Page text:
There may be a temptation to write very terse code in Scala. Even some of the features of the language, like implicit parameters—where arguments can be automatically provided, rather than explicitly passed—can reduce readability and should probably be used sparingly. Despite the powerful features of the language, one's focus should remain on the readability and maintainability of the code.

Coming from C++ and C#, one of the biggest adjustments is the diversity of the open-source software community. With C++, most of what I have needed has either been provided by the standard library or Boost. With C#, the .NET platform or other Microsoft Frameworks have essentially provided everything that I've required. With Scala, choosing the correct library or framework seems a bit more challenging. Perhaps this is just the nature of open-source software development. But as the language continues to evolve, hopefully more of the fundamental libraries become part of the standard library, or at least develop de facto standards in the community.

Overall, Scala seems to be a very simple yet powerful language, with a focus on expressions, data transformation, and immutability. There are no operators, just methods. There are no primitive types, as all values are an instance of a class. There are basically classes, broadly defined, and expressions. But they can be combined in flexible ways that make the language very expressive.

Case Classes for Data Transfer Objects

Scala greatly simplifies defining classes to be used as data transfer objects. These classes are a collection of fields and contain no business logic. They are typically used for passing data among expressions in a program, or passing data between processes. A typical application defines a number of these classes.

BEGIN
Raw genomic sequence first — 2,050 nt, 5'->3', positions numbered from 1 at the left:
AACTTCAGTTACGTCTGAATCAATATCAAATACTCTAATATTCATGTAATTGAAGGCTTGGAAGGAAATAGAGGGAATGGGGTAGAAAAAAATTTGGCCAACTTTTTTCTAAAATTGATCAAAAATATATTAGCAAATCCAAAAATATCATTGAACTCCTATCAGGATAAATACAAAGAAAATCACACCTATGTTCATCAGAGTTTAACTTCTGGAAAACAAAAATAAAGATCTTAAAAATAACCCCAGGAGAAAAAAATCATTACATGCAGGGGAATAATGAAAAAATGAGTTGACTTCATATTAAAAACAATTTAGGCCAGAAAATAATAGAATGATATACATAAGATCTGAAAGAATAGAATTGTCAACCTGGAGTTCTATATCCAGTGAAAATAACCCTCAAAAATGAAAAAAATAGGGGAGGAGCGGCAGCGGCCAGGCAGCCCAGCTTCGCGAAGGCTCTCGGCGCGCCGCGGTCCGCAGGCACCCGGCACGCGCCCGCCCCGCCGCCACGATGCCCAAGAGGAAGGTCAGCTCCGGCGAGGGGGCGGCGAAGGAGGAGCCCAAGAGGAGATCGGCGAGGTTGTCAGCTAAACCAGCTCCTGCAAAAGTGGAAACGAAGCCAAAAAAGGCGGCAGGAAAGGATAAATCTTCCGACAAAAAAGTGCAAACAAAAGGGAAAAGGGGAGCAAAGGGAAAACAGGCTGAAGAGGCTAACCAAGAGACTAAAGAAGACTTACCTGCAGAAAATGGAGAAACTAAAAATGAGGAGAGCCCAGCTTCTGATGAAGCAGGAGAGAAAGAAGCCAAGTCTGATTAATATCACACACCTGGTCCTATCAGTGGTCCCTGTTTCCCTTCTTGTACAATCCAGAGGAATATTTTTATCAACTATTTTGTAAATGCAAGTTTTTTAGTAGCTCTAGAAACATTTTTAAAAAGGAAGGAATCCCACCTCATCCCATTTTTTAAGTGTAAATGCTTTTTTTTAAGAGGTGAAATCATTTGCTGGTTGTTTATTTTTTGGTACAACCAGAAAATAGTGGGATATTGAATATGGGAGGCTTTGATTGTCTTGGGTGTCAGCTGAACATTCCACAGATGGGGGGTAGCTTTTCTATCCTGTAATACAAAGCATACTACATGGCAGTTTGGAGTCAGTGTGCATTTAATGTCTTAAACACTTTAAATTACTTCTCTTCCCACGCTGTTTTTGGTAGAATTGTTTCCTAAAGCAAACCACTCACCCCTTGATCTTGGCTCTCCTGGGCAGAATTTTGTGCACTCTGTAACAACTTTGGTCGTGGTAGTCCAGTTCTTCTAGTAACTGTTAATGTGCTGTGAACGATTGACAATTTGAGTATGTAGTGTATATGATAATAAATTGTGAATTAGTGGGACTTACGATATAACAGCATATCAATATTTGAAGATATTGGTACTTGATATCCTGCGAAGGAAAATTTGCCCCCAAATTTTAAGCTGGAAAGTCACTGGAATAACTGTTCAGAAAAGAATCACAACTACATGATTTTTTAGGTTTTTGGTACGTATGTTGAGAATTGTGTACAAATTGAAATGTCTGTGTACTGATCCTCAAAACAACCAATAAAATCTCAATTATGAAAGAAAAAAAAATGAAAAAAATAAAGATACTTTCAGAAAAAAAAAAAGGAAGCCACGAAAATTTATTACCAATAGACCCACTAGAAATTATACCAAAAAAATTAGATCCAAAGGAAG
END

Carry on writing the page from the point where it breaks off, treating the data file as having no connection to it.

For example, in C# one might define the following Customer class for passing customer data around.

class Customer  
{
    public string Name { get; set; }
    public long Id { get; set; }
    public string Address { get; set; }    
}

This class is usually sufficient for passing customer data to a method, or for serializing or deserializing customer data, but the default Equals method only provides object equality, and the default ToString method is of no value for logging messages, as it only prints the name of the class. Overriding the default Equals and ToString methods can be important for application code, but even if this is not the case, overriding these methods can often make it easier to write effective tests for the business logic surrounding this data.

Overriding these methods adds a significant amount of code to maintain.

class Customer  
{
    public string Name { get; set; }
    public long Id { get; set; }
    public string Address { get; set; }

    protected bool Equals(Customer other)
    {
        return string.Equals(Name, other.Name)
            && Id == other.Id
            && string.Equals(Address, other.Address);
    }

    public override bool Equals(object obj)
    {
        if (ReferenceEquals(null, obj)) return false;